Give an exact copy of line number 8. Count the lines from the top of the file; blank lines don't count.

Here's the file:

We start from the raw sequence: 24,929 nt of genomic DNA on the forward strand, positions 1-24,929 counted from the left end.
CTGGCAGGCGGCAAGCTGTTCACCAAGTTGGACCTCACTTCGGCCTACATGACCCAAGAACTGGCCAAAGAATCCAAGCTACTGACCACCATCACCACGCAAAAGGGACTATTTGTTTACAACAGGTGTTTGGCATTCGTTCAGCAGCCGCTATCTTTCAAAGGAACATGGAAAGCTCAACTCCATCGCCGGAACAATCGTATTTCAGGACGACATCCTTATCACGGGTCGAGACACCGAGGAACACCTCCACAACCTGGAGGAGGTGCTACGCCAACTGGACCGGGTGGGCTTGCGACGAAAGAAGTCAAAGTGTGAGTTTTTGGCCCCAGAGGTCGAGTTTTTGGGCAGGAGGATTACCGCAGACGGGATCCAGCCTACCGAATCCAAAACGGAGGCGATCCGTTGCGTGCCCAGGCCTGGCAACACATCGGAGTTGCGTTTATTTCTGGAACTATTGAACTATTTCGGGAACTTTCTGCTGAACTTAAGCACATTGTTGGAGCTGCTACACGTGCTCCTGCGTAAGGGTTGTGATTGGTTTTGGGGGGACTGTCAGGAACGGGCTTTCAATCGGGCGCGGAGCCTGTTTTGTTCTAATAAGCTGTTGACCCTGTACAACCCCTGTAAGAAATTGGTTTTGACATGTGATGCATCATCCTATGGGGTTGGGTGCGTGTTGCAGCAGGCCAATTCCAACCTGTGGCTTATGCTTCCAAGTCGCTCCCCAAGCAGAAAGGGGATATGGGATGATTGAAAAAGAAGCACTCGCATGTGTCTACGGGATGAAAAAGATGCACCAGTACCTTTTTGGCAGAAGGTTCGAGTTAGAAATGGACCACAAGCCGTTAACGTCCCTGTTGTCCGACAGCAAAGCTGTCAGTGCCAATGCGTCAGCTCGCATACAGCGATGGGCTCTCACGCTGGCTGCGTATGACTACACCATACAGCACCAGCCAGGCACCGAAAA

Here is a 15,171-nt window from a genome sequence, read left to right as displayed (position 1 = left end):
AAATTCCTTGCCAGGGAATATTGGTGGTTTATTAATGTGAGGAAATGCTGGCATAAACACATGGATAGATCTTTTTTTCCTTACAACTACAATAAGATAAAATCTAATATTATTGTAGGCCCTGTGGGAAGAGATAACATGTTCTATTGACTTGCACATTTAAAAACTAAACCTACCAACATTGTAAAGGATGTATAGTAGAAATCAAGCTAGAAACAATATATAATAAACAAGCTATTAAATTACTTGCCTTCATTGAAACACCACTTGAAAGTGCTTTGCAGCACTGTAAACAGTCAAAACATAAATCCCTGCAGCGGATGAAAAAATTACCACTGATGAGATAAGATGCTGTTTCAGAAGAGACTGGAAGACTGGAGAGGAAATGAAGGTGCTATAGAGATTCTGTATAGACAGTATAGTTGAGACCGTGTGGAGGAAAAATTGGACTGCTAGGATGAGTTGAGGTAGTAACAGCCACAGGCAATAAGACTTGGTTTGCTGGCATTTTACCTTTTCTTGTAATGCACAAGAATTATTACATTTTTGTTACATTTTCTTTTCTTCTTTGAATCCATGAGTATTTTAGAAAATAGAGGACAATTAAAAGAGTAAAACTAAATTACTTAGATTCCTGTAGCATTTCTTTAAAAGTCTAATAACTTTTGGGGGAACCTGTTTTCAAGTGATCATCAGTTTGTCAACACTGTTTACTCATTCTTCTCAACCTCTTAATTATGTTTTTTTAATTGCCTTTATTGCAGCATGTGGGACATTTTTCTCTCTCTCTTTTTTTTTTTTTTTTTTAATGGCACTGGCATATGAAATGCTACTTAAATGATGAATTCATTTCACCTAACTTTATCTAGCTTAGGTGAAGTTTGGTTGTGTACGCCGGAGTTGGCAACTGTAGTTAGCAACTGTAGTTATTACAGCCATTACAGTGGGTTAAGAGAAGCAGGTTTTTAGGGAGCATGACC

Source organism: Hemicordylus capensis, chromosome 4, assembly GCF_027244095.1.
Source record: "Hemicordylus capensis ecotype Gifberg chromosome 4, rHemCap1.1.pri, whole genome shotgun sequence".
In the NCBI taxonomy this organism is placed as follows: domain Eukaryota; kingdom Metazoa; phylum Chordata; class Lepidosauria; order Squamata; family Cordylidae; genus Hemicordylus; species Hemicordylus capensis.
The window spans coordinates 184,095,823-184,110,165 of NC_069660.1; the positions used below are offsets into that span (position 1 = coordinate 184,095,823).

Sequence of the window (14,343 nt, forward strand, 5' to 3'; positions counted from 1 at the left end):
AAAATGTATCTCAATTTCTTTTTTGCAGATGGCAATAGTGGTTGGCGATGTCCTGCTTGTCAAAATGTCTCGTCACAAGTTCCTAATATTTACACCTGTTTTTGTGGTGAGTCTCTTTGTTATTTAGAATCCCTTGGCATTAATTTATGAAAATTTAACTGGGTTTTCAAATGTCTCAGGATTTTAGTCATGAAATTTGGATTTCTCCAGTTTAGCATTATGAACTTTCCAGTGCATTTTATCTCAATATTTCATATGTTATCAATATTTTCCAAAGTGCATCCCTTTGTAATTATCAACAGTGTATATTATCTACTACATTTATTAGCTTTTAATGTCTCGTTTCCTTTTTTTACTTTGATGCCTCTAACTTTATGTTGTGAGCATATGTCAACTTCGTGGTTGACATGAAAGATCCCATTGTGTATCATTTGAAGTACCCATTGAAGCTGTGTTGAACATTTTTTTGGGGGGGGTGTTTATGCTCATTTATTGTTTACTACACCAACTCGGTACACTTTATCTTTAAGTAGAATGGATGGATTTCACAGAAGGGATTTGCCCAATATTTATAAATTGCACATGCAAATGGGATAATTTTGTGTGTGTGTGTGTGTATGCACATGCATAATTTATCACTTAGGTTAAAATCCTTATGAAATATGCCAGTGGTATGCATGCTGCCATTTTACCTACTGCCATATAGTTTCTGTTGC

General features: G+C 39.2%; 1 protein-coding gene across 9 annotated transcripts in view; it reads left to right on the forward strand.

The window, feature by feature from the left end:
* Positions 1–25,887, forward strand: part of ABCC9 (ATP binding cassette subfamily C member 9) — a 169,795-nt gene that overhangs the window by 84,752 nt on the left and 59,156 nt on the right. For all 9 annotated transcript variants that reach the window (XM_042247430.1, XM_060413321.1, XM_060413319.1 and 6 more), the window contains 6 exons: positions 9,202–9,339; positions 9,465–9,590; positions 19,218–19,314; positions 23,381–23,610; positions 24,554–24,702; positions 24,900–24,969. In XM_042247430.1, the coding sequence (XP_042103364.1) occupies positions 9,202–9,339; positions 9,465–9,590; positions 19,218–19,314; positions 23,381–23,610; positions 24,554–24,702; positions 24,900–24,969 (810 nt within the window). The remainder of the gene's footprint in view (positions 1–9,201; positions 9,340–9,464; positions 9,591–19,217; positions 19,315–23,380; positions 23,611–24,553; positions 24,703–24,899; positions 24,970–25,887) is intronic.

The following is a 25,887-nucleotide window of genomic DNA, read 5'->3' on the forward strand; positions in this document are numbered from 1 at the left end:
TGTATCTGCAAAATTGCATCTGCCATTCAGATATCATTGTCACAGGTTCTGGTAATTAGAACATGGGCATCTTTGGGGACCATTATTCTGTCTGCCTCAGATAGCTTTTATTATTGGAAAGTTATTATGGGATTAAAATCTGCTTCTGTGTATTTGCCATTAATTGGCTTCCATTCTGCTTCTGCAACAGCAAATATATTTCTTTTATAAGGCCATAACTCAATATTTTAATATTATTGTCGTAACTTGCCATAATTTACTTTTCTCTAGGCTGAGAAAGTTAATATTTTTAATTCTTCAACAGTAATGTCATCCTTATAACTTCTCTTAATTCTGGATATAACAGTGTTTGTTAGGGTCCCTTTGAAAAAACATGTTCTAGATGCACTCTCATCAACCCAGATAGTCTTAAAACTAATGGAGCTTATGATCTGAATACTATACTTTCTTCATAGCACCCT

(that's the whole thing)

The window spans coordinates 184,095,823-184,110,165 of NC_069660.1; the positions used below are offsets into that span (position 1 = coordinate 184,095,823).